Disability Evaluation and Medical Treatment in California Workers' Compensation System

Woman getting CT scan

Background

In the early 2000s, California had the most expensive workers' compensation system in the country. These high costs motivated a number of sweeping reform efforts. Two aspects of the system that were particularly controversial and were targeted with some of the biggest changes were the systems for delivering medical care to injured workers and for evaluating and compensating permanent disabilities. In both cases, the intent of the reforms was largely to contain costs and hopefully improve worker outcomes by eliminating some of the perceived waste and inefficiency that was introduced by the medical-legal process.

Despite these reform efforts, the disability evaluation and medical treatment systems continue to be the subject of considerable controversy. There is uncertainty as to whether the system is accurately measuring the severity of permanent disabilities, and consequently there are concerns that disabled workers are not being fairly compensated. There are also questions about whether the medical treatment provided in California workers' compensation cases meets the standards of best practices in other practice settings, and how effective existing medical networks are at providing efficient, high-quality and affordable medical care.

Goals

This goal of this research is to assess the systems of disability evaluation and health care delivery for workers' compensation claimants in California and identify opportunities to improve access, quality, and efficiency of care for injured workers.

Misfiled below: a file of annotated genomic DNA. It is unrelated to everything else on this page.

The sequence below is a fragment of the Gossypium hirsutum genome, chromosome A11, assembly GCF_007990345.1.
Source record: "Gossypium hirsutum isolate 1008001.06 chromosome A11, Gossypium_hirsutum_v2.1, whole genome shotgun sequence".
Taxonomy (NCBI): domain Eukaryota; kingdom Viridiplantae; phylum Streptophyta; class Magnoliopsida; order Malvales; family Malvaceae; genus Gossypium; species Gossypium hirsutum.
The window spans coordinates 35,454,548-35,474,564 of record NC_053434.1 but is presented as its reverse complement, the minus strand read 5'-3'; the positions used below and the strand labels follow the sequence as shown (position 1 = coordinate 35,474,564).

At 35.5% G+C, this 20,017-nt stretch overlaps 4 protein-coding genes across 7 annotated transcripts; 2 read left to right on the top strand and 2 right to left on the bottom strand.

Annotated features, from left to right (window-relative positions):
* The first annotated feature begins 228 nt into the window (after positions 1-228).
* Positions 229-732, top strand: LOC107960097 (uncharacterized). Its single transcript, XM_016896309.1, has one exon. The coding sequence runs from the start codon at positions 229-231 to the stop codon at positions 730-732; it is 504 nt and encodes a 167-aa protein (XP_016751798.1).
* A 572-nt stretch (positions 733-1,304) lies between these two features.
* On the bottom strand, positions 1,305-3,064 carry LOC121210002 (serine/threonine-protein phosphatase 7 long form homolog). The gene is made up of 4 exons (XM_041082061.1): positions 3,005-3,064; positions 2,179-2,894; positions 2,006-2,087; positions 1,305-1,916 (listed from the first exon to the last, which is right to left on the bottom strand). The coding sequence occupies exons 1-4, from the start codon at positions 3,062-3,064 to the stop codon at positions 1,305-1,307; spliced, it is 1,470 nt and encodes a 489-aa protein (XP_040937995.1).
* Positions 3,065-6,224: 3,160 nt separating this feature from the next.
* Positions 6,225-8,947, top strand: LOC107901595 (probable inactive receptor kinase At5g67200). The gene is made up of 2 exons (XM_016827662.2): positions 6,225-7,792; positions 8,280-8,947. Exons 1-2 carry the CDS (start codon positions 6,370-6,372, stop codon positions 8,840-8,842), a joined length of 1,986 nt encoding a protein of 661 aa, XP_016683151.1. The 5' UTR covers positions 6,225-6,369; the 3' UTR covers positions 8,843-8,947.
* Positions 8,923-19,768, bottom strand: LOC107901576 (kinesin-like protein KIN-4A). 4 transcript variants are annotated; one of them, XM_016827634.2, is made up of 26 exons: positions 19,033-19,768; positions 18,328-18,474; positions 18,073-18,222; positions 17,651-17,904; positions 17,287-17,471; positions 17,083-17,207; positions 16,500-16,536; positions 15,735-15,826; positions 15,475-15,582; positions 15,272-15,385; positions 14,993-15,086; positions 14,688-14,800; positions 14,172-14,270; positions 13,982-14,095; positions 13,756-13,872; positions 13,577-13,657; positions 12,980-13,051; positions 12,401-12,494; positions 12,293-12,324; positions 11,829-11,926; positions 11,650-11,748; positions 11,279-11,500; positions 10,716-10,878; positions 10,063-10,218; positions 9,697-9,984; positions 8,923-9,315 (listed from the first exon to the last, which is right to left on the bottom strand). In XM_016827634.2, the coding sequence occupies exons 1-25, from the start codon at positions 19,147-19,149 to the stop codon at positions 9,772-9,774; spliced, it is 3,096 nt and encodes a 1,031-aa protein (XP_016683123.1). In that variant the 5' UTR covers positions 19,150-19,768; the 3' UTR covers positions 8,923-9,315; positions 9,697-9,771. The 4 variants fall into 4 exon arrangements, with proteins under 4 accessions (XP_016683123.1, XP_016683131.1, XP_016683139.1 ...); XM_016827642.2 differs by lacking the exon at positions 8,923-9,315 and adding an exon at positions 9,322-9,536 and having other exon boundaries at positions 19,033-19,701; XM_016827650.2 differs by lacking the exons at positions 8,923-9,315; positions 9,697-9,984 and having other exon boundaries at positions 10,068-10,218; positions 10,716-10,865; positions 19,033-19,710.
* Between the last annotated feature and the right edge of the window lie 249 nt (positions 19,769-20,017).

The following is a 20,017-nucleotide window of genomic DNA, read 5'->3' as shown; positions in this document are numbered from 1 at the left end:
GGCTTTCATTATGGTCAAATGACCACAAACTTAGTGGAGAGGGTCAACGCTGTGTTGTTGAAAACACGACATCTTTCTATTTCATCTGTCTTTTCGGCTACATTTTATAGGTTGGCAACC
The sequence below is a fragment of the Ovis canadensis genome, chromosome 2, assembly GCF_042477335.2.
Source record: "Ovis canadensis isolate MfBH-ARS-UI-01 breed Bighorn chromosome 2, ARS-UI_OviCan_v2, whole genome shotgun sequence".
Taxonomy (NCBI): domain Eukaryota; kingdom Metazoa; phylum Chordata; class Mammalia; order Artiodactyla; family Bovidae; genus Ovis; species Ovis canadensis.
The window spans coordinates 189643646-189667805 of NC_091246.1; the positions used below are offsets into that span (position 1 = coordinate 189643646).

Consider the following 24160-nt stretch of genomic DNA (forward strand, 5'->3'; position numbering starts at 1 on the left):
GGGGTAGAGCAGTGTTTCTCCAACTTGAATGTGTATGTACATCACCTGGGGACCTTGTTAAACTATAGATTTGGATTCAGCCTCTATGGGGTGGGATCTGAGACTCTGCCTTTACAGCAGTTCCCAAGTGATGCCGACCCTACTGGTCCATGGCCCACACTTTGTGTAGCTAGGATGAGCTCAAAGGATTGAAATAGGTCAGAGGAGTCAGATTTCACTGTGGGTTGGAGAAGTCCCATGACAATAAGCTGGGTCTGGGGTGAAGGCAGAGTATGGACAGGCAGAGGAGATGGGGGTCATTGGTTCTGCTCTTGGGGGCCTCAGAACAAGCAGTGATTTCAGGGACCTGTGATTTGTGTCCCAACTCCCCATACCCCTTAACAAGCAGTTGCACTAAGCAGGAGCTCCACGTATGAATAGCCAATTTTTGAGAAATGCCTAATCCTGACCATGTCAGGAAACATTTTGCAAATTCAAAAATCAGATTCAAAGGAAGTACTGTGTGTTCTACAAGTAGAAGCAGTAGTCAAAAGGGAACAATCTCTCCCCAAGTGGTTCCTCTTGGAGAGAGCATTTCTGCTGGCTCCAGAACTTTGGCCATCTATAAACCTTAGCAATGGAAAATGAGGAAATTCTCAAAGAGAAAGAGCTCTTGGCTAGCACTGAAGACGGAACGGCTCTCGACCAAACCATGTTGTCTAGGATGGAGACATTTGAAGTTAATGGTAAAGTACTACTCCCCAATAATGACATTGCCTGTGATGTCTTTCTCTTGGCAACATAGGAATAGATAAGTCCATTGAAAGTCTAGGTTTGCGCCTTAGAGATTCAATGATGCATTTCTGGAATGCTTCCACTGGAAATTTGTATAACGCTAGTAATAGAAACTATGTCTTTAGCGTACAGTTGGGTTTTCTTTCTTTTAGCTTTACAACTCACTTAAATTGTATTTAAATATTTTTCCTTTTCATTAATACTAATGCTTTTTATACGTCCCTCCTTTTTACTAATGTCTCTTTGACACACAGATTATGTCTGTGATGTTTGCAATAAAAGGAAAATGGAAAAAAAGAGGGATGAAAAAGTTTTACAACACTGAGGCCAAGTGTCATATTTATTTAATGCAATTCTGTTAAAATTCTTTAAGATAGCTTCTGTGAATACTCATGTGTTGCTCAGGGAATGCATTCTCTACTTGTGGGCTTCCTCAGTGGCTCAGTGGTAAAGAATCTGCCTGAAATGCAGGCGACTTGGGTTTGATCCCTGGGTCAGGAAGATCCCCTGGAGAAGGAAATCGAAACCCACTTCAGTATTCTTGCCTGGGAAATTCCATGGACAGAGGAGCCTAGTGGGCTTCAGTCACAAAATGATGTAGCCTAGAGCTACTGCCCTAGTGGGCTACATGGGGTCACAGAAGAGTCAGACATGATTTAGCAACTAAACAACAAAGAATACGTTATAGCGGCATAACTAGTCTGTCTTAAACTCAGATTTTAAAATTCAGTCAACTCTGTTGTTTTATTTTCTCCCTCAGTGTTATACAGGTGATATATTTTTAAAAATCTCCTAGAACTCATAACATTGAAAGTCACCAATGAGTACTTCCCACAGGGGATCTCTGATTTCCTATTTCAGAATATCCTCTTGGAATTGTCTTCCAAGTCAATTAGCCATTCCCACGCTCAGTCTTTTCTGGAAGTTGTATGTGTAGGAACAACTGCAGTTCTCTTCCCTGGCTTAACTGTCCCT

To help address the uncertainty over the issues noted above, the researchers will review the systems of disability evaluation and health care delivery for workers' compensation claimants in California. Building on methods developed in past RAND studies, the researchers will combine empirical estimates of earnings losses with disability ratings to assess the extent to which the current rating system is appropriately identifying the most severely disabled workers.

Additionally, the team will combine qualitative assessments of best practices in medical treatment with empirical analysis of claims data to assess whether medical treatment provided to workers' compensation beneficiaries in California conforms to standard practices in other states, and whether provider networks are effective at providing quality care while containing medical treatment costs.

This project is funded by the California Commission on Health and Safety and Workers' Compensation.

Research Team

Seth Seabury, Co-Principal Investigator
Barbara Wynn, Co-Principal Investigator